Kathe Kollwitz (1867-1945)
Her father encouraged his daughter's talent for drawing and arranged for private instruction before sending her to art school for women in Berlin. This was quite progressive during the 1880s. She was influenced by Realists Max Klinger and Wilhelm Leibl and the works of Edvard Munch moved her to explore and confront emotionally charged subjects. Hunger and Death were daily visitors to her home because of her husband's medical practice in an impoverished section of Berlin. Kollwitz was a Socialist who wanted her art to have an effect on the way ordinary people viewed their world and hoped it would move people to action. Her son Peter died in WWI (her grandson Peter died in WWII) and as a result, Kollwitz suffered from extreme bouts of depression the rest of her life. Nonetheless, she stuck to her art during these times but became obsessed with the theme of Death.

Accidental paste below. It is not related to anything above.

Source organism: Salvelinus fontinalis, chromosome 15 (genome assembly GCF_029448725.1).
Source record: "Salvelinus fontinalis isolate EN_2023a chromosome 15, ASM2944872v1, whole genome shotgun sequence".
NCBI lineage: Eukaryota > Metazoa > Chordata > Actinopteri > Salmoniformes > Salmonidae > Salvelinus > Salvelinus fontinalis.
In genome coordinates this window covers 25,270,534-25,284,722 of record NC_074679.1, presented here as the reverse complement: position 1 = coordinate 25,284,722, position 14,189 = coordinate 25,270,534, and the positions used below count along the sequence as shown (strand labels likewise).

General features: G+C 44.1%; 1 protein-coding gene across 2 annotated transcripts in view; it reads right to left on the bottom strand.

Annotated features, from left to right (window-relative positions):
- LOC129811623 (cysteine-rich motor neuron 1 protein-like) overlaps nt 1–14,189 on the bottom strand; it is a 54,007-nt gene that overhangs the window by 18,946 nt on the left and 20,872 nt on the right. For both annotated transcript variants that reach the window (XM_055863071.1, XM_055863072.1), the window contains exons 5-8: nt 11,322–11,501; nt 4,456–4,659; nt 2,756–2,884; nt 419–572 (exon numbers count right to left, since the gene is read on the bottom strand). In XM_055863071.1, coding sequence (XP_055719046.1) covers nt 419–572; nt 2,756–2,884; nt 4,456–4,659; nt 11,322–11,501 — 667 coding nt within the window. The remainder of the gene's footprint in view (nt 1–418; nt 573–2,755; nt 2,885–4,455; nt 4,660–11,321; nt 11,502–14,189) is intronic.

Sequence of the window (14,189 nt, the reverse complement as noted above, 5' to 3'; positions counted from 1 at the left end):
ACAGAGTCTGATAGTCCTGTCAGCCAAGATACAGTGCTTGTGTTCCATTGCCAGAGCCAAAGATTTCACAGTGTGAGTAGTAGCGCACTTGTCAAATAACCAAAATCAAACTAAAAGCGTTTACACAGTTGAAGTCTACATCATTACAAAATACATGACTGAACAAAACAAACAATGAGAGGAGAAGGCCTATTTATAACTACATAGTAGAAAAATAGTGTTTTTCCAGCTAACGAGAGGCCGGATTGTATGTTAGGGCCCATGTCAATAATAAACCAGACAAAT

Many consider her finest prints to be those executed between 1897-1908. After 1911, she virtually abandoned etching for lithography and sculpture. After 1920, she took up the woodcut inspired by the works of Ernst Barlach. Kollwitz is admired for her tremendous tonal range. She reworked her plates many times before she was satisfied with the effect.
When Hitler rose to power in 1933, she was forced to resign from the Berlin Akademie der Kunste but was never forbidden to work or officially classified as "Degenerate". In 1936, she was forbidden to exhibit and some of her works were removed from museums and galleries. In 1943, she evacuated Berlin for Mortizburg and died days before the end of the war hidden in a castle belonging to Prince Heinrich. She never saw the war end.